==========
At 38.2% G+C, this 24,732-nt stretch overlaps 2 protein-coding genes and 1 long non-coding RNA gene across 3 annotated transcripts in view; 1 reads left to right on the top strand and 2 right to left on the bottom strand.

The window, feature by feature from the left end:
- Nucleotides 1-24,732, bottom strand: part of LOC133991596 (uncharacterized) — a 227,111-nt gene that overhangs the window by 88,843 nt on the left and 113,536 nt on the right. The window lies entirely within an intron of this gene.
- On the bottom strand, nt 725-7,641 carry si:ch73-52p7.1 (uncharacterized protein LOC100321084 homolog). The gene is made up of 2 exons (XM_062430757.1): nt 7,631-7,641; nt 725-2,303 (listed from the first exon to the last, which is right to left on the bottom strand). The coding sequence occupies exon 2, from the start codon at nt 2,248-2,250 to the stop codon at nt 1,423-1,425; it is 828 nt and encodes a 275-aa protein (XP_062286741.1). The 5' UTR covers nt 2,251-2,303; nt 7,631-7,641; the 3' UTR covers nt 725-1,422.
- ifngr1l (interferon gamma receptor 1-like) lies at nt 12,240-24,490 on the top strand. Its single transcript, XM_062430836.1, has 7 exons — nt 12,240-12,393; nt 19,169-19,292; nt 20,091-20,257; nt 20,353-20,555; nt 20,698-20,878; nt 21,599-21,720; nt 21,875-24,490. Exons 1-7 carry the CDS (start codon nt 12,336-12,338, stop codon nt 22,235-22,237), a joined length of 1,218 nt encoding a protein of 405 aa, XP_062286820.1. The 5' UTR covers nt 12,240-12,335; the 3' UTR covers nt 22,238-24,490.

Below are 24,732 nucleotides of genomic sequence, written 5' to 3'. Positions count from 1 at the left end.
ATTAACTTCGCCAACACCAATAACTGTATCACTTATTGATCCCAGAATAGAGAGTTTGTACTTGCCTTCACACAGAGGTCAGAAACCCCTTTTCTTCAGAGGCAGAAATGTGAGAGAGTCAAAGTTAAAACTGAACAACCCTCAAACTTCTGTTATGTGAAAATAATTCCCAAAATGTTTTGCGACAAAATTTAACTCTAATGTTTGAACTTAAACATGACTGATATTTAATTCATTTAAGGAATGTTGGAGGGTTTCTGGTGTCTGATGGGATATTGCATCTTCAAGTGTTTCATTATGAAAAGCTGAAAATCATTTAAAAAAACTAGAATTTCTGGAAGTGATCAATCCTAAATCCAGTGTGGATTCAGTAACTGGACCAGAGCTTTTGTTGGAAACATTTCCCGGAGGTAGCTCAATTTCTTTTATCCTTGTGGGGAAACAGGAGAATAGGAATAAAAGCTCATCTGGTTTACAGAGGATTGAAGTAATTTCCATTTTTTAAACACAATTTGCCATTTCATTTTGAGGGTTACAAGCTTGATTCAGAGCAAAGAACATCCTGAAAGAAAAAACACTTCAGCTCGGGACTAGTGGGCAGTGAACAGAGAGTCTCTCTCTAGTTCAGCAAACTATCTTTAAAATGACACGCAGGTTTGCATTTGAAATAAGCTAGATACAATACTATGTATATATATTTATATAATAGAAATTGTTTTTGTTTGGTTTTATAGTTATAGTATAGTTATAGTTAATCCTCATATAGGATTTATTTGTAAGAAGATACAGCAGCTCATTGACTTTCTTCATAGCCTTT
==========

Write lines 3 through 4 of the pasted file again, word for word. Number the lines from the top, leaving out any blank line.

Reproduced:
- Nucleotides 1-24,732, bottom strand: part of LOC133991596 (uncharacterized) — a 227,111-nt gene that overhangs the window by 88,843 nt on the left and 113,536 nt on the right. The window lies entirely within an intron of this gene.
- On the bottom strand, nt 725-7,641 carry si:ch73-52p7.1 (uncharacterized protein LOC100321084 homolog). The gene is made up of 2 exons (XM_062430757.1): nt 7,631-7,641; nt 725-2,303 (listed from the first exon to the last, which is right to left on the bottom strand). The coding sequence occupies exon 2, from the start codon at nt 2,248-2,250 to the stop codon at nt 1,423-1,425; it is 828 nt and encodes a 275-aa protein (XP_062286741.1). The 5' UTR covers nt 2,251-2,303; nt 7,631-7,641; the 3' UTR covers nt 725-1,422.